Most of the cash, though, has been put on the tradition continuing.
Lagarde is even-money favourite to become DSK’s successor at the IMF with Italian central bank governor Mario Draghi, who is next favoured at two to one. The other European on the bookies’ shortlist is the Swiss Josef Ackermann, currently CEO of Deutsche Bank. His odds are four to one. For the adventurous, you can get 250 to one on Allan Greenspan making a spectacular return. But given the way global power is moving, I wouldn’t mind a little of that six to one on Manuel. • Alec Hogg is the founder and editor-in-chief of Moneyweb. He presents Market Update with Moneyweb THE size of South Africa’s total listed-company universe means that local stock-market indices are dominated by a handful of large companies. As a result, many local asset managers with broad equity mandates may be forced to hold certain shares simply because of their index weightings, often with little difference in the shareholdings of two funds in the same category.
We typically see quite a large overlap among the top shareholdings of asset managers in the various equity sub-categories. Funds with similar benchmarks can easily overlap by more than 50%.
It is this overlap that can expose private investors with too many ac- tively managed unit-trust funds to the threat of closet indexation.
Closet indexation occurs when an investor buys such a wide range of investment funds that he or she ends up with the market return. The more funds you put into your collection, the more your net performance resembles that of the overall index. And that’s not the outcome you expect for the extra fees you pay your active fund-management team.
While the investment return from an actively managed fund is a function of the skill of the manager, as well as the manager’s ability to translate his or her market insights into the portfolio construction, it is the breadth of the opportunity set that is essential. Asset managers will be most effective with the fewest possible constraints.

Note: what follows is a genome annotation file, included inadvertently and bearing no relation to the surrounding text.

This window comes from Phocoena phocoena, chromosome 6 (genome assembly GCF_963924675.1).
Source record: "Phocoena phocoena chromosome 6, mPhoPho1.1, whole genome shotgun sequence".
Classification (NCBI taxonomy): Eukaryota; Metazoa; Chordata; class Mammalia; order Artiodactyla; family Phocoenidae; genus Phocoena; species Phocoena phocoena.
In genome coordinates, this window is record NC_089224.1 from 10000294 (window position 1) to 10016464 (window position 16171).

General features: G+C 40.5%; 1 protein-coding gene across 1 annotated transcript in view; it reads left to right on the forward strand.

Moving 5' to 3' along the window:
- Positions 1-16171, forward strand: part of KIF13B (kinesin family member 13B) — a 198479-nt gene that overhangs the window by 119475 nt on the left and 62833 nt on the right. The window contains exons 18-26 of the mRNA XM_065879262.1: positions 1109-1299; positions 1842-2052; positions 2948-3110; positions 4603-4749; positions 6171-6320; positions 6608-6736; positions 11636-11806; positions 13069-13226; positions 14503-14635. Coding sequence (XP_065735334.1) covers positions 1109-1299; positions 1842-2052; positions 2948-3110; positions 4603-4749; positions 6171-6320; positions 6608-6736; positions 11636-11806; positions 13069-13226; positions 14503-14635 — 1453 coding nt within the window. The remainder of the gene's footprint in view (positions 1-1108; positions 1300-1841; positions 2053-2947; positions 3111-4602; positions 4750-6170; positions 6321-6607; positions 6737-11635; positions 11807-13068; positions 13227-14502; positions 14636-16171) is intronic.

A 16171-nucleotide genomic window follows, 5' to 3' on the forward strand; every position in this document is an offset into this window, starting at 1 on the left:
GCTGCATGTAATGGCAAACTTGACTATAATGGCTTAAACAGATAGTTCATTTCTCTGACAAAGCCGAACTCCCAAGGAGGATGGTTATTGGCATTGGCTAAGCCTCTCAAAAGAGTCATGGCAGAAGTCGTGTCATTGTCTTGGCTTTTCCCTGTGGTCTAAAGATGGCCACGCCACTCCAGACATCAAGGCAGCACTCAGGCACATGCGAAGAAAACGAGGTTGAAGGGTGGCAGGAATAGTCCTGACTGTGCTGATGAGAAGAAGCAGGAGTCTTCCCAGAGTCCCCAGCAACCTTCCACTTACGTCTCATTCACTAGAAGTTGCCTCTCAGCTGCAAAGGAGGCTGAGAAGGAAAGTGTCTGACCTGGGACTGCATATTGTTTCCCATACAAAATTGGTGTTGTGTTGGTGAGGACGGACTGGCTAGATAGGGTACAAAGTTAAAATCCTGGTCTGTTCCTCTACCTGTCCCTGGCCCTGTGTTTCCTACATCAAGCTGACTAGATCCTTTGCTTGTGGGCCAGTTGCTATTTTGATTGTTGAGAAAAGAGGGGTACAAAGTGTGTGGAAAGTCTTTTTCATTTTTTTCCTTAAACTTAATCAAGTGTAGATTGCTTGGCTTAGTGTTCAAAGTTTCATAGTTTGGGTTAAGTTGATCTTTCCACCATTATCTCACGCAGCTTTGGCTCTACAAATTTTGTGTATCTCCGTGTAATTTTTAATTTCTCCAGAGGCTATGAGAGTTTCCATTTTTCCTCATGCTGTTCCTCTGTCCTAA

Instead of focusing only on asset allocation or money-market funds, investors need to consider opportunities from the different branches of the family tree of investing — represented in the unit-trust space by categories such as offshore, equities, property, fixed income and asset allocation.
The “family tree of investing” concept refers to a mathematical technique where funds with similar performance profiles are grouped. This usually produces clusters of funds with similar underlying asset exposures and performance drivers.
The family tree offers deeper analytical insight into returns across asset classes than the familiar Asisa (Association for Savings and Investment SA) fund categories.
By analysing the overlap between funds and portfolios in terms of per- formance and actual shareholdings, I believe the best way to attack closet indexation is to implement an appropriate diversification strategy. But diversification cannot be achieved by buying an endless succession of asset-allocation funds. Choosing multiple funds offering similar strategies is not proper diversification.
A carefully structured selection of dissimilar funds diversifies a portfolio and spreads the investor’s risk. A idea is to use a multi manager fund. Multimanager funds offer a degree of diversification that is not easy to achieve in a single-manager fund. • PPS has over 200 000 members who have access to a suite of financial and health-care products to meet the needs of graduate professionals.
Alec Hogg is
the founder and editor-in
chief of Moneyweb.
David Green, chief investment officer at PPS Investments.